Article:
The Third Circuit affirmed. Applying the O’Brien standard, the Third Circuit explained that there are two ways that a break-up fee can preserve the value of an estate: (i) by inducing the stalking-horse bidder to make an initial bid; and (ii) by inducing the bidder to adhere to its bid after the court orders an auction. According to the Third Circuit, the bankruptcy court correctly found that neither element was satisfied in this case. The Third Circuit also concluded that any benefit to the estates was outweighed by the potential harm to the estates that a break-up fee would cause by deterring other bidders.
Finally, the Third Circuit rejected Kelson’s argument that, because no one objected to the break-up fee, the business judgment test was the proper standard to apply. According to the court, in accordance with O’Brien, the section 503(b) standard applies and is not satisfied merely because no objections are interposed.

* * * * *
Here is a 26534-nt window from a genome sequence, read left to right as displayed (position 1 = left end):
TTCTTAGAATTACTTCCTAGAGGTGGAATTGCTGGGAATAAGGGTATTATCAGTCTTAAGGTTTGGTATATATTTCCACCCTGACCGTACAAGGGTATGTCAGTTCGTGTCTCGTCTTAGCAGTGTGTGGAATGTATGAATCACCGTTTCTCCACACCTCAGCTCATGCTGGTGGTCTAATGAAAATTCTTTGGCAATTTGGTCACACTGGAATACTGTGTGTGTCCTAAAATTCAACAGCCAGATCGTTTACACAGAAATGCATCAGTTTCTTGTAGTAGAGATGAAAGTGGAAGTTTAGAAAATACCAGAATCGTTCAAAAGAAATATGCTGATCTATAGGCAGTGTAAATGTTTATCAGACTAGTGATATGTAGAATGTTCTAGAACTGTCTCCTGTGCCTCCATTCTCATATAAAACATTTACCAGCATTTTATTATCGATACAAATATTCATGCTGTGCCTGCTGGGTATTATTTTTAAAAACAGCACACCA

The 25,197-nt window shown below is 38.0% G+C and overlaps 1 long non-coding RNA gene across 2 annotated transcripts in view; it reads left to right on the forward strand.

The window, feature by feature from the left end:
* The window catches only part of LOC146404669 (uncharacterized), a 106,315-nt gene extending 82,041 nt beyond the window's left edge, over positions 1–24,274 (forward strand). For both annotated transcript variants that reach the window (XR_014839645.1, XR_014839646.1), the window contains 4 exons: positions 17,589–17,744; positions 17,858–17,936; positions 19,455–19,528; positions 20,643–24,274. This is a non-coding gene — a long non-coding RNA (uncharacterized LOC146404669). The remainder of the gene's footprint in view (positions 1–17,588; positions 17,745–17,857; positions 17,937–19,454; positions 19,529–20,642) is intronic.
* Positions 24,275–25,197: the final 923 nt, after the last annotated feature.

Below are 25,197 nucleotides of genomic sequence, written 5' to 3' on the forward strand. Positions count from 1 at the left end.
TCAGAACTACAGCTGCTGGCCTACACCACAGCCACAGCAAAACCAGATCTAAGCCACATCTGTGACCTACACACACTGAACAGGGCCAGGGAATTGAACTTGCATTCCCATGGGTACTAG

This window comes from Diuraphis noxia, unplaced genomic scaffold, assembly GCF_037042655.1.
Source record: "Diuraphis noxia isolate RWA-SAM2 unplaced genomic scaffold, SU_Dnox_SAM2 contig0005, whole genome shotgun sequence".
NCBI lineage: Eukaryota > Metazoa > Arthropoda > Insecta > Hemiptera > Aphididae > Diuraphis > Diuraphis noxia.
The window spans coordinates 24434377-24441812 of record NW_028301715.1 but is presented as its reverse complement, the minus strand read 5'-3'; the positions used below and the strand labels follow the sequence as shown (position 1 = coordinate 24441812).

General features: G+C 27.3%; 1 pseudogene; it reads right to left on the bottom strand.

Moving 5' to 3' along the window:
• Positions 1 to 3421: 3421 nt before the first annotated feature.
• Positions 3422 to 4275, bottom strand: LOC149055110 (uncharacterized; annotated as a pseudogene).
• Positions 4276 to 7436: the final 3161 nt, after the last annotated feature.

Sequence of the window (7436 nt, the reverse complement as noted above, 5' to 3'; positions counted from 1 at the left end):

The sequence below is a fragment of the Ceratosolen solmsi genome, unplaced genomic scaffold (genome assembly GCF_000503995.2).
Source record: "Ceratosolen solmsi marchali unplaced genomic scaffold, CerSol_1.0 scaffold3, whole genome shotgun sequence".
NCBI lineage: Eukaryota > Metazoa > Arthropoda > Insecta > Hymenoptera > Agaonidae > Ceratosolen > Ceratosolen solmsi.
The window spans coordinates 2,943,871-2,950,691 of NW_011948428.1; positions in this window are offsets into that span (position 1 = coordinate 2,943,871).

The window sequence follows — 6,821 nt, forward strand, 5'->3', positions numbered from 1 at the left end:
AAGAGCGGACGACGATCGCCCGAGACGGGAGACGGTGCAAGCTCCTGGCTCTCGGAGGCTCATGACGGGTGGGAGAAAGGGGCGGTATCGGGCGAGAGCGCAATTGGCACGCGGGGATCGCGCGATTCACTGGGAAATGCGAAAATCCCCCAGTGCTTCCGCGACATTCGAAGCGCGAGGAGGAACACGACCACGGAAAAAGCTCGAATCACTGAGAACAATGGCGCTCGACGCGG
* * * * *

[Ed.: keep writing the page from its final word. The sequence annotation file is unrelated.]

The U.S. Court of Appeals for the Fifth Circuit adopted a more nuanced approach to the issue in In re ASARCO, L.L.C., 650 F.3d 593 (5th Cir. 2011). In ASARCO, the bankruptcy court granted the debtor’s request to reimburse all qualified bidders for their expenses prior to an auction. The Fifth Circuit was “not persuaded that Reliant and O’Brien [were] apt [when] … a debtor requests the authority to reimburse expense fees ‘for second-round “qualified bidders” in a multiple stage auction for a very unique and very valuable but possibly worthless asset.'” Bouchard, 639 B.R. 697, 710 (quoting ASARCO, 650 F.3d at 602). Instead, because the bankruptcy court in ASARCO approved the expense reimbursement before any potential qualified bidders had incurred any due diligence and work fees, the Fifth Circuit “conclude[d] that the business judgment standard is the better fit for assessing ASARCO’s reimbursement motion.” Id.
Under the ASARCO approach, a request for approval of bid protections prior to an asset sale under section 363(b) should be examined under the business judgment standard, whereas a post-sale request for such protections not previously authorized by the bankruptcy court must be scrutinized under section 503(b).